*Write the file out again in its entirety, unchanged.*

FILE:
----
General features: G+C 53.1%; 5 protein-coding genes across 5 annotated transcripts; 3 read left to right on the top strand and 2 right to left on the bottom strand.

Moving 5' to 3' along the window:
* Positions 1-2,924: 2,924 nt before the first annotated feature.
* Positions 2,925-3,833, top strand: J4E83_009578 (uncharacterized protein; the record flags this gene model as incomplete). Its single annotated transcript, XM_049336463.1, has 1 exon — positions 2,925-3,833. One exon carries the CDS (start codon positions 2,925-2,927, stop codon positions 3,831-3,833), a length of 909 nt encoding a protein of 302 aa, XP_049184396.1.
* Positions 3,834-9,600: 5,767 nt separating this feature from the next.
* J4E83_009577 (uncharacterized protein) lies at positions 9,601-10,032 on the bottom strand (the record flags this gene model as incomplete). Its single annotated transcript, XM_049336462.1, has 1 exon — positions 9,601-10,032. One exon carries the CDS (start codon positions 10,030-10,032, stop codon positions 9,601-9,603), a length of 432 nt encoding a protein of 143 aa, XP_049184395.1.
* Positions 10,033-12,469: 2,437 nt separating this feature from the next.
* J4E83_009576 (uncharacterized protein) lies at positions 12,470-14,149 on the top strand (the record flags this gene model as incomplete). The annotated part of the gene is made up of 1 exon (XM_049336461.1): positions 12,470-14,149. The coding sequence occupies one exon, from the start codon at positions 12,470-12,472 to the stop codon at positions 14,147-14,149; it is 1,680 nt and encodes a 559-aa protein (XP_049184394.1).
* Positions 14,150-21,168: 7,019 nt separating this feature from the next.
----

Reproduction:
General features: G+C 53.1%; 5 protein-coding genes across 5 annotated transcripts; 3 read left to right on the top strand and 2 right to left on the bottom strand.

Moving 5' to 3' along the window:
* Positions 1-2,924: 2,924 nt before the first annotated feature.
* Positions 2,925-3,833, top strand: J4E83_009578 (uncharacterized protein; the record flags this gene model as incomplete). Its single annotated transcript, XM_049336463.1, has 1 exon — positions 2,925-3,833. One exon carries the CDS (start codon positions 2,925-2,927, stop codon positions 3,831-3,833), a length of 909 nt encoding a protein of 302 aa, XP_049184396.1.
* Positions 3,834-9,600: 5,767 nt separating this feature from the next.
* J4E83_009577 (uncharacterized protein) lies at positions 9,601-10,032 on the bottom strand (the record flags this gene model as incomplete). Its single annotated transcript, XM_049336462.1, has 1 exon — positions 9,601-10,032. One exon carries the CDS (start codon positions 10,030-10,032, stop codon positions 9,601-9,603), a length of 432 nt encoding a protein of 143 aa, XP_049184395.1.
* Positions 10,033-12,469: 2,437 nt separating this feature from the next.
* J4E83_009576 (uncharacterized protein) lies at positions 12,470-14,149 on the top strand (the record flags this gene model as incomplete). The annotated part of the gene is made up of 1 exon (XM_049336461.1): positions 12,470-14,149. The coding sequence occupies one exon, from the start codon at positions 12,470-12,472 to the stop codon at positions 14,147-14,149; it is 1,680 nt and encodes a 559-aa protein (XP_049184394.1).
* Positions 14,150-21,168: 7,019 nt separating this feature from the next.